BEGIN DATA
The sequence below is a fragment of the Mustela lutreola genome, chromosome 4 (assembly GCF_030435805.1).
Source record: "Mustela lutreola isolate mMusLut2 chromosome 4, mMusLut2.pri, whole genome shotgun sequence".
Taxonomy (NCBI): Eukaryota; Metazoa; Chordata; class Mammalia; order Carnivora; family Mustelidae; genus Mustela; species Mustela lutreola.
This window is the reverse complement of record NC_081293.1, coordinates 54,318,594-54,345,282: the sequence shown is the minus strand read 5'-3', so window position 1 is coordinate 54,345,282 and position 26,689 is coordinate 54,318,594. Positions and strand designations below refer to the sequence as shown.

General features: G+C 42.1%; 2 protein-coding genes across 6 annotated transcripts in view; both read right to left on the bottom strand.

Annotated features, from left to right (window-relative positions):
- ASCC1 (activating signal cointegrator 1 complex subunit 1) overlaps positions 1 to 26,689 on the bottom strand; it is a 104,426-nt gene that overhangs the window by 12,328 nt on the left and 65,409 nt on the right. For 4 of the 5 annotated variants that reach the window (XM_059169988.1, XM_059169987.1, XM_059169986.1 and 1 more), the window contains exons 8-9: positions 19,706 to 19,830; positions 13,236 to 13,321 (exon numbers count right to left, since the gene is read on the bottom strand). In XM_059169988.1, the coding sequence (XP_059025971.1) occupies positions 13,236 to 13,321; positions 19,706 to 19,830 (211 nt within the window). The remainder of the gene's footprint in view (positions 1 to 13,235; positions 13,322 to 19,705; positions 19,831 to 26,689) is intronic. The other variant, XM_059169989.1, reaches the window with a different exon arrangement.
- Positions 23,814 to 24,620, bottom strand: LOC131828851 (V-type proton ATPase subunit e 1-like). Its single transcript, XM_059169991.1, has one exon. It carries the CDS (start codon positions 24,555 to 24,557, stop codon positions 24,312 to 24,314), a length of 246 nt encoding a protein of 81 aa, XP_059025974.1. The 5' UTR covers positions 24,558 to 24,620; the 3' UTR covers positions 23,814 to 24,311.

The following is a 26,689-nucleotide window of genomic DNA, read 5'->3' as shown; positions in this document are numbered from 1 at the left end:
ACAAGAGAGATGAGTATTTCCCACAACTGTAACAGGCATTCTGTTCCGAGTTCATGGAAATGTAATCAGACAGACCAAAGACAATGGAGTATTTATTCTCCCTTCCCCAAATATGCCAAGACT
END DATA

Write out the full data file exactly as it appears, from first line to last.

The sequence below is a fragment of the Mustela lutreola genome, chromosome 4 (assembly GCF_030435805.1).
Source record: "Mustela lutreola isolate mMusLut2 chromosome 4, mMusLut2.pri, whole genome shotgun sequence".
Taxonomy (NCBI): Eukaryota; Metazoa; Chordata; class Mammalia; order Carnivora; family Mustelidae; genus Mustela; species Mustela lutreola.
This window is the reverse complement of record NC_081293.1, coordinates 54,318,594-54,345,282: the sequence shown is the minus strand read 5'-3', so window position 1 is coordinate 54,345,282 and position 26,689 is coordinate 54,318,594. Positions and strand designations below refer to the sequence as shown.

General features: G+C 42.1%; 2 protein-coding genes across 6 annotated transcripts in view; both read right to left on the bottom strand.

Annotated features, from left to right (window-relative positions):
- ASCC1 (activating signal cointegrator 1 complex subunit 1) overlaps positions 1 to 26,689 on the bottom strand; it is a 104,426-nt gene that overhangs the window by 12,328 nt on the left and 65,409 nt on the right. For 4 of the 5 annotated variants that reach the window (XM_059169988.1, XM_059169987.1, XM_059169986.1 and 1 more), the window contains exons 8-9: positions 19,706 to 19,830; positions 13,236 to 13,321 (exon numbers count right to left, since the gene is read on the bottom strand). In XM_059169988.1, the coding sequence (XP_059025971.1) occupies positions 13,236 to 13,321; positions 19,706 to 19,830 (211 nt within the window). The remainder of the gene's footprint in view (positions 1 to 13,235; positions 13,322 to 19,705; positions 19,831 to 26,689) is intronic. The other variant, XM_059169989.1, reaches the window with a different exon arrangement.
- Positions 23,814 to 24,620, bottom strand: LOC131828851 (V-type proton ATPase subunit e 1-like). Its single transcript, XM_059169991.1, has one exon. It carries the CDS (start codon positions 24,555 to 24,557, stop codon positions 24,312 to 24,314), a length of 246 nt encoding a protein of 81 aa, XP_059025974.1. The 5' UTR covers positions 24,558 to 24,620; the 3' UTR covers positions 23,814 to 24,311.

The following is a 26,689-nucleotide window of genomic DNA, read 5'->3' as shown; positions in this document are numbered from 1 at the left end:
ACAAGAGAGATGAGTATTTCCCACAACTGTAACAGGCATTCTGTTCCGAGTTCATGGAAATGTAATCAGACAGACCAAAGACAATGGAGTATTTATTCTCCCTTCCCCAAATATGCCAAGACT